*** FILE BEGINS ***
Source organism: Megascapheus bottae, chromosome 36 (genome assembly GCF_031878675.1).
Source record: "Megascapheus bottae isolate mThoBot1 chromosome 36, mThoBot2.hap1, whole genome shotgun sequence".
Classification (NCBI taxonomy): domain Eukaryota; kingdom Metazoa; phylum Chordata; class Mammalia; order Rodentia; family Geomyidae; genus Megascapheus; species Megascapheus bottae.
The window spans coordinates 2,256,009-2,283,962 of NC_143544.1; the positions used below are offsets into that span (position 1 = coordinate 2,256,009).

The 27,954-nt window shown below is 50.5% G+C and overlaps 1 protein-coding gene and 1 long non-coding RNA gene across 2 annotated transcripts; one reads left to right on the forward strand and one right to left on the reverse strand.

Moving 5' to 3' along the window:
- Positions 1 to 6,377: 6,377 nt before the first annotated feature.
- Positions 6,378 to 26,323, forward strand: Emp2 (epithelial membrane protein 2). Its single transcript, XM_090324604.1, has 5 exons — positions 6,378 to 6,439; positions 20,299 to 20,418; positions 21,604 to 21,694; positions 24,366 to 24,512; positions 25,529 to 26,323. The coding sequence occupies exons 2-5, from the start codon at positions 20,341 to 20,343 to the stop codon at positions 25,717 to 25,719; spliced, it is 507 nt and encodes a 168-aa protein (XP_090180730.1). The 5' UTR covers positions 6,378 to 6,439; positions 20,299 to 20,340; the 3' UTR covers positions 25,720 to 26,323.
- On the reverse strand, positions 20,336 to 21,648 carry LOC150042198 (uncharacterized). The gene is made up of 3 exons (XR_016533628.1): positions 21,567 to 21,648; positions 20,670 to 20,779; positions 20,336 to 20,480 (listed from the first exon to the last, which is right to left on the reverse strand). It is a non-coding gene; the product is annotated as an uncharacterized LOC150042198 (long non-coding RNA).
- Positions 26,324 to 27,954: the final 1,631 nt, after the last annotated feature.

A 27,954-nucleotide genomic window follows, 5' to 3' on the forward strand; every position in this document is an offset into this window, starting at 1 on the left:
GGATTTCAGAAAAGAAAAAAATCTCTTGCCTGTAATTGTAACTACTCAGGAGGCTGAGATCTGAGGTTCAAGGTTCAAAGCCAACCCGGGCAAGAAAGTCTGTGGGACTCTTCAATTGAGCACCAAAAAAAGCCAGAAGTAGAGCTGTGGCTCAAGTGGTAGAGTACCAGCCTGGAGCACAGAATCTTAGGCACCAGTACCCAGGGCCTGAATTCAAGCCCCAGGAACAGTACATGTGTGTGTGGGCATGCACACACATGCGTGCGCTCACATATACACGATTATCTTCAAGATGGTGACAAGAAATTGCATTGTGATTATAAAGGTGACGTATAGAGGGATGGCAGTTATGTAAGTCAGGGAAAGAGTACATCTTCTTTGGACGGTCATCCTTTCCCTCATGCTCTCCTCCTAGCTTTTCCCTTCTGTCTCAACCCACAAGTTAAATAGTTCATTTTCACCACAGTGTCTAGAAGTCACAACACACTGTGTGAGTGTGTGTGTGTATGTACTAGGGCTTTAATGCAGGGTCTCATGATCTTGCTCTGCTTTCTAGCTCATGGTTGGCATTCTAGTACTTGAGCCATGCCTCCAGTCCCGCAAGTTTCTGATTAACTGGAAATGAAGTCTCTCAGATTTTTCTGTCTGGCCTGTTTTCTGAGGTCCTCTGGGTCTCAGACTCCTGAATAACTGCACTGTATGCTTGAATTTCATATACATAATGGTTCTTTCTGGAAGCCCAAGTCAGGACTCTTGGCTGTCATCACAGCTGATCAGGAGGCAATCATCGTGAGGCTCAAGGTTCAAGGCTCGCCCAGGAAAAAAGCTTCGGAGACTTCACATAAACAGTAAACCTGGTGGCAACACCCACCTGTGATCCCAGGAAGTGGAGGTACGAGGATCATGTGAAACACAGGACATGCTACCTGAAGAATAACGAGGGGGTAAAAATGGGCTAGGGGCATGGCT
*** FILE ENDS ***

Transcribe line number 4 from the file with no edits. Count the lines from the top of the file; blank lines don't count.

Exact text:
The window spans coordinates 2,256,009-2,283,962 of NC_143544.1; the positions used below are offsets into that span (position 1 = coordinate 2,256,009).